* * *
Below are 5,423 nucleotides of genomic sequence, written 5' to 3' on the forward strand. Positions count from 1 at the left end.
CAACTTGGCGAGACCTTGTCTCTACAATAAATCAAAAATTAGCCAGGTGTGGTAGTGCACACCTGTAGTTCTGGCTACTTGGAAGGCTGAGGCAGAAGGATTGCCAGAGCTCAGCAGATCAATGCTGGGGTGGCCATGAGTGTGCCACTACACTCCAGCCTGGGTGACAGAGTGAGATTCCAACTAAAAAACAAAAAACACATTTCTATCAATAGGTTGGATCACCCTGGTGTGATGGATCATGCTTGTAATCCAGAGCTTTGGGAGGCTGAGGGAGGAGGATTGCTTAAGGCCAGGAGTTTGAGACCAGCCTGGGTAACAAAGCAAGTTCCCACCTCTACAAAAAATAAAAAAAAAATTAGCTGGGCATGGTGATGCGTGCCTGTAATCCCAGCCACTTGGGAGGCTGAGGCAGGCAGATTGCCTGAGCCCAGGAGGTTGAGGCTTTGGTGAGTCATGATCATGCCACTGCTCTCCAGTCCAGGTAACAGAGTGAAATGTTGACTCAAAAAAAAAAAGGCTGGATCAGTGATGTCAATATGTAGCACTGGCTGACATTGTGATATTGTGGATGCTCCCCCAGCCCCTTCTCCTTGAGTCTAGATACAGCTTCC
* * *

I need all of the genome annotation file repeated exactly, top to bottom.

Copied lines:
Below are 5,423 nucleotides of genomic sequence, written 5' to 3' on the forward strand. Positions count from 1 at the left end.
CAACTTGGCGAGACCTTGTCTCTACAATAAATCAAAAATTAGCCAGGTGTGGTAGTGCACACCTGTAGTTCTGGCTACTTGGAAGGCTGAGGCAGAAGGATTGCCAGAGCTCAGCAGATCAATGCTGGGGTGGCCATGAGTGTGCCACTACACTCCAGCCTGGGTGACAGAGTGAGATTCCAACTAAAAAACAAAAAACACATTTCTATCAATAGGTTGGATCACCCTGGTGTGATGGATCATGCTTGTAATCCAGAGCTTTGGGAGGCTGAGGGAGGAGGATTGCTTAAGGCCAGGAGTTTGAGACCAGCCTGGGTAACAAAGCAAGTTCCCACCTCTACAAAAAATAAAAAAAAAATTAGCTGGGCATGGTGATGCGTGCCTGTAATCCCAGCCACTTGGGAGGCTGAGGCAGGCAGATTGCCTGAGCCCAGGAGGTTGAGGCTTTGGTGAGTCATGATCATGCCACTGCTCTCCAGTCCAGGTAACAGAGTGAAATGTTGACTCAAAAAAAAAAAGGCTGGATCAGTGATGTCAATATGTAGCACTGGCTGACATTGTGATATTGTGGATGCTCCCCCAGCCCCTTCTCCTTGAGTCTAGATACAGCTTCC